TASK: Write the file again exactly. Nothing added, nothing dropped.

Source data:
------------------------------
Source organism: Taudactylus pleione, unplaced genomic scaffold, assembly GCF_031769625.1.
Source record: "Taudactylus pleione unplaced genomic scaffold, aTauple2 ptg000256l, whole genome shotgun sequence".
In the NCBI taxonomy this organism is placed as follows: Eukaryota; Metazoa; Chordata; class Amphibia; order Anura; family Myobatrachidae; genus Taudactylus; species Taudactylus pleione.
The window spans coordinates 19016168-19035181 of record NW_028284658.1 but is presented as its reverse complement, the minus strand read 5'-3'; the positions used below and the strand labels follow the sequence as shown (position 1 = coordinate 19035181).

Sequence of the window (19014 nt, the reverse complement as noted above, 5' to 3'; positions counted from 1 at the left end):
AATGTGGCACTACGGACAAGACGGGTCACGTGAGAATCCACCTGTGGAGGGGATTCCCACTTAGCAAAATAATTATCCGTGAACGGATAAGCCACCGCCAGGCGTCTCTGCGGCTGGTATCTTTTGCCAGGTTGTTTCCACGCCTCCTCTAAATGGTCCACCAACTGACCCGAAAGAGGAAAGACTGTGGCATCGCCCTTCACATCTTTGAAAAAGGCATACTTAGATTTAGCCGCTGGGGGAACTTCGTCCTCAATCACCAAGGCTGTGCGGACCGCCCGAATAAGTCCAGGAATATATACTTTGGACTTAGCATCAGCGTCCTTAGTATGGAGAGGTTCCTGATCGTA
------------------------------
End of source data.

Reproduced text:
Source organism: Taudactylus pleione, unplaced genomic scaffold, assembly GCF_031769625.1.
Source record: "Taudactylus pleione unplaced genomic scaffold, aTauple2 ptg000256l, whole genome shotgun sequence".
In the NCBI taxonomy this organism is placed as follows: Eukaryota; Metazoa; Chordata; class Amphibia; order Anura; family Myobatrachidae; genus Taudactylus; species Taudactylus pleione.
The window spans coordinates 19016168-19035181 of record NW_028284658.1 but is presented as its reverse complement, the minus strand read 5'-3'; the positions used below and the strand labels follow the sequence as shown (position 1 = coordinate 19035181).

Sequence of the window (19014 nt, the reverse complement as noted above, 5' to 3'; positions counted from 1 at the left end):
AATGTGGCACTACGGACAAGACGGGTCACGTGAGAATCCACCTGTGGAGGGGATTCCCACTTAGCAAAATAATTATCCGTGAACGGATAAGCCACCGCCAGGCGTCTCTGCGGCTGGTATCTTTTGCCAGGTTGTTTCCACGCCTCCTCTAAATGGTCCACCAACTGACCCGAAAGAGGAAAGACTGTGGCATCGCCCTTCACATCTTTGAAAAAGGCATACTTAGATTTAGCCGCTGGGGGAACTTCGTCCTCAATCACCAAGGCTGTGCGGACCGCCCGAATAAGTCCAGGAATATATACTTTGGACTTAGCATCAGCGTCCTTAGTATGGAGAGGTTCCTGATCGTA